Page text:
I had a trip booked to Cambodia and Vietnam in January but after being hospitalized in December I ended up having to cancel it. Since most of my savings went to moving and securing an apartment (and the fact I couldn’t take vacation for six months after starting my new job) I hadn’t been anywhere since June 2014, when I traveled to Nicaragua. My vagabond feet have been restless ever since then as I usually take a trip abroad at least once a year and smaller ones throughout the states every two to three months.
Considering where I was at just three months ago and the emotional roller coaster I’ve been through over the last couple of years, it’s incredible the recovery I’ve made in such a short time. I’ve put all my effort into taking care of myself these last few months so I figured it was time to let loose, have some fun, and explore somewhere new. New Orleans just happened to be my pick only because I found a last-minute ticket for $200 dollars (sweet deal!). In the end, I’m so glad I went because it’s a charming, lively city – one that quickly stole my heart.
At the suggestion of my friend M who used to live in NOLA I rented a bike for the four days I was there. It’s a fairly flat city and given my hostel was a 25 minute walk to pretty much everywhere it made getting around so much easier. Compared to other tourists I felt like I saw a lot more of the city instead of being confined to the French Quarter or Bourbon Street. I also got a shit ton of exercise.
One thing I’ve noticed over the last five years I’ve been staying at hostels is there are infinitely more people from Australia than there used to be. Of the seven of us who ventured out to Bourbon Street on my first night there, five were Aussies. In general, they’re wild and crazy and they certainly know how to show you a good time. I love them for that, especially since I’m shy when first meeting people.
That night I was also able to cross off on my to-do list eating beignets at the famous Cafe du Monde. Three-quarters powdered sugar and one-quarter dough, I’ve now had them sober and I’ve had them drunk. They are definitely better when drinking.
Perhaps one of the most beautiful neighborhoods I saw in NOLA was the Garden District, known for its architecture and historic 19th century homes. Most of the homes are enclosed by wrought-iron fences and many of them were draped in Mardi Gras beads. I found it amusing that such a wealthy neighborhood would add a touch of flare to their plantation style homes. It made me like them more. I would snatch one of these homes up in a heartbeat, if only I had millions of dollars.
I also spent part of a day doing a self-guided tour of the Lafayette Cemeteries. The St. Louis Cemetery is more widely known but my goal for this trip outside of food and entertainment was to do mostly free stuff. Lafayette was a viable alternative to St. Louis since it didn’t require you to pay entrance and guide fees.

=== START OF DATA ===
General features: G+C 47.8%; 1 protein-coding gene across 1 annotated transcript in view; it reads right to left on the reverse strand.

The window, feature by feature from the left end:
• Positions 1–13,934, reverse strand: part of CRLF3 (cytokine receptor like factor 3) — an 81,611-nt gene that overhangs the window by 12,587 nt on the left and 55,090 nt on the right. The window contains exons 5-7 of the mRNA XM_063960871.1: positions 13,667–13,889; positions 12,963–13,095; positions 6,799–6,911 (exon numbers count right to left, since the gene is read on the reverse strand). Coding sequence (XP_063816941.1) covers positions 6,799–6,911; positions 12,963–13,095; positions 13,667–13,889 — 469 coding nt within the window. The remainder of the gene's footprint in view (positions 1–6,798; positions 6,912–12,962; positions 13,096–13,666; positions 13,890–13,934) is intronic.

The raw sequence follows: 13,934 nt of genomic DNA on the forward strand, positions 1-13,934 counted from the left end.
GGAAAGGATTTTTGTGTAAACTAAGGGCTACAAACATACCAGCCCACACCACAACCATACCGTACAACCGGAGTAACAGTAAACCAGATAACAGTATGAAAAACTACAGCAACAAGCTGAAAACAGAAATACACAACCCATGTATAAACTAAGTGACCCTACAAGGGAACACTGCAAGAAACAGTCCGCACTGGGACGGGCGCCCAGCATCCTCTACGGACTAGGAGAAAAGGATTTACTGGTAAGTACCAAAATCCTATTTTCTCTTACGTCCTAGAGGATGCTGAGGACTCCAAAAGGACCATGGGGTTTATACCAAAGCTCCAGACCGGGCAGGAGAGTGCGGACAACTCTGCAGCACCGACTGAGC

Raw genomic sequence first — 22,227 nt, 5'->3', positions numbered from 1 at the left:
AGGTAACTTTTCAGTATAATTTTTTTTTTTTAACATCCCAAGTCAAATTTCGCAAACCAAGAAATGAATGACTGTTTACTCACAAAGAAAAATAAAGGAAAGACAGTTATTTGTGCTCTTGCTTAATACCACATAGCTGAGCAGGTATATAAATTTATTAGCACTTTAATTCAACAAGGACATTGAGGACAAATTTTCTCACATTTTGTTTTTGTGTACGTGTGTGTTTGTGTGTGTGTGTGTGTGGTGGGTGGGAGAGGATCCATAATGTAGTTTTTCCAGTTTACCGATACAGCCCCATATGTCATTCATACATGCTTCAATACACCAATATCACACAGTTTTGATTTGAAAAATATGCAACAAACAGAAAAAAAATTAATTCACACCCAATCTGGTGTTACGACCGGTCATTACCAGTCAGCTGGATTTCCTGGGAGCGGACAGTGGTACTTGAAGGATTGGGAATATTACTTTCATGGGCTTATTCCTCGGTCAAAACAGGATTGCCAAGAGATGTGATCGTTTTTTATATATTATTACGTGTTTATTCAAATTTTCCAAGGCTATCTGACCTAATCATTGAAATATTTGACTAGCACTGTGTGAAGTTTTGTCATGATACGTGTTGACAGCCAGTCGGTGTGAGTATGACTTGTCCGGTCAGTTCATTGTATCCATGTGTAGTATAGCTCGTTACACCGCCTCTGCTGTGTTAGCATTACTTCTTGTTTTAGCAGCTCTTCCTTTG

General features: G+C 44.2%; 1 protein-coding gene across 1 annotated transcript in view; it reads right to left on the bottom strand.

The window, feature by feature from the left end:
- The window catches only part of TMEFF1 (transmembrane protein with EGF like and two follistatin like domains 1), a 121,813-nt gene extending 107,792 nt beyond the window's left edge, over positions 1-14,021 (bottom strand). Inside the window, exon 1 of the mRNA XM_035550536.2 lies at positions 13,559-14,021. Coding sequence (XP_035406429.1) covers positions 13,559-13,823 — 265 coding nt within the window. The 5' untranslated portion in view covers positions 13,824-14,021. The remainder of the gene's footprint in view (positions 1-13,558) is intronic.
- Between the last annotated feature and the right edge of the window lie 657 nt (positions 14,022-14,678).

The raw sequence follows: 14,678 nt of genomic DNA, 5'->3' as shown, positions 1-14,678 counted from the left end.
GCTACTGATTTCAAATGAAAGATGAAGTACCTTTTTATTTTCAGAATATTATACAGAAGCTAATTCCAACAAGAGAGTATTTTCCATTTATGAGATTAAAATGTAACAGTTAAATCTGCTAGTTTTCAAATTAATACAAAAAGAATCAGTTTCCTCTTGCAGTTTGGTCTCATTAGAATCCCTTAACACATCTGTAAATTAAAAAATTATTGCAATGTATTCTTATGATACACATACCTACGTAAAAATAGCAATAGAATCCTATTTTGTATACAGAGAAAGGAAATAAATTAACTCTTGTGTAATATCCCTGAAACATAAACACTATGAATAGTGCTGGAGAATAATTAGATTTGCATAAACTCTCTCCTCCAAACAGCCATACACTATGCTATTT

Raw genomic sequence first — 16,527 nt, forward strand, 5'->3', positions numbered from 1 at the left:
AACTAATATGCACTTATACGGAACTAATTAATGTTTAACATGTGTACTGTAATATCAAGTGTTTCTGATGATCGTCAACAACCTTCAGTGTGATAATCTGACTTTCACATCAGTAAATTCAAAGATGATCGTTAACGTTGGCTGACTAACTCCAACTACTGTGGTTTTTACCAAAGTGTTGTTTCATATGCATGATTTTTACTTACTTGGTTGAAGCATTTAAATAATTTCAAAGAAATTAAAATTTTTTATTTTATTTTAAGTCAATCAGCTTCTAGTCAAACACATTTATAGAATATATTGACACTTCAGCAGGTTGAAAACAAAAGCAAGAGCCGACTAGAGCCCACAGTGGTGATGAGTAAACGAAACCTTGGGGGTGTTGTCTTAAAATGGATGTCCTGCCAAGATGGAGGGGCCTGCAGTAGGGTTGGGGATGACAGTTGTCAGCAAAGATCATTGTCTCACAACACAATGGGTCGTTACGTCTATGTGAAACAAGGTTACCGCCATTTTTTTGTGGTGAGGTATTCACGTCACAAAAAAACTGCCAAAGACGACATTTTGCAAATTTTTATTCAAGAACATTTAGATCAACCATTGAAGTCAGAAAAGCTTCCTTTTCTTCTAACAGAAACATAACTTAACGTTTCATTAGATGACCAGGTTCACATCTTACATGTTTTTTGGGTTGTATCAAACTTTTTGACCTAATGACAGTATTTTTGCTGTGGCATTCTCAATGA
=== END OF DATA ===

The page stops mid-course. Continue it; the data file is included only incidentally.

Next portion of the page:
Most interesting to me were the tombs that carried multiple family members dating all the way back to the early 1800’s (as shown in the photo above). What I found so touching was that family still visited their ancestors’ graves. I couldn’t even tell you where my great grandparents or great great grandparents are buried. In the tomb above, the flowers were fresh and I found the statue of Mary oddly comforting. At another tomb I stumbled across, a World War I medal was draped across the steps along with a picture. Seriously cool.
Days two and three were spent exploring the French Quarter and riding the ferry to Algiers Point. Algiers Point provides the best view of the NOLA skyline and you could spend an entire day in the French Quarter and still not see everything. The St. Louis Cathedral and Jackson Square are the focal point of the quarter and it pretty much reminded me of a castle in a fairy tale. I’d also recommend checking out the French Market, not so much for the stalls of cheap souvenirs but for the interesting food they serve there. Gators on a stick? Weird but kind of intriguing!
And I can’t forget the food! By far the best meal I had was at a dive bar in the Marigny called Mimi’s. C (who I met at the hostel) and I were skeptical when we first walked in but the atmosphere upstairs was pleasantly surprising. Mimi’s has the best late night tapas menu around. We started with one tapa and a few hours later had practically made it through the entire menu. Few tourists know of this spot but it’s popular among the locals and came highly recommended from M. Plus, you can actually hear each other talk. Other great restaurants I recommend are Surrey’s Cafe and Juice Bar for breakfast, Deanie’s for seafood, and Coop’s for some authentic Cajun food.
Perhaps my favorite part of NOLA though is the abundance of live Jazz music, especially in the French Quarter during the day and on Frenchman Street at night. I had a conversation with a local about this very subject and he told me about a local parade that happens every week from March to June. It’s not publicized and many tourists are unaware of its existence. C met me where the parade started and we walked along the route with hundreds of others who were playing music and dancing in the streets. Here is a short clip of the parade and another one of a jazz band we came across on Frenchman Street one evening.
It’s fair to say NOLA quickly became one of my favorite US cities. Pictures don’t do it justice but I do know I’ll be going back there someday soon.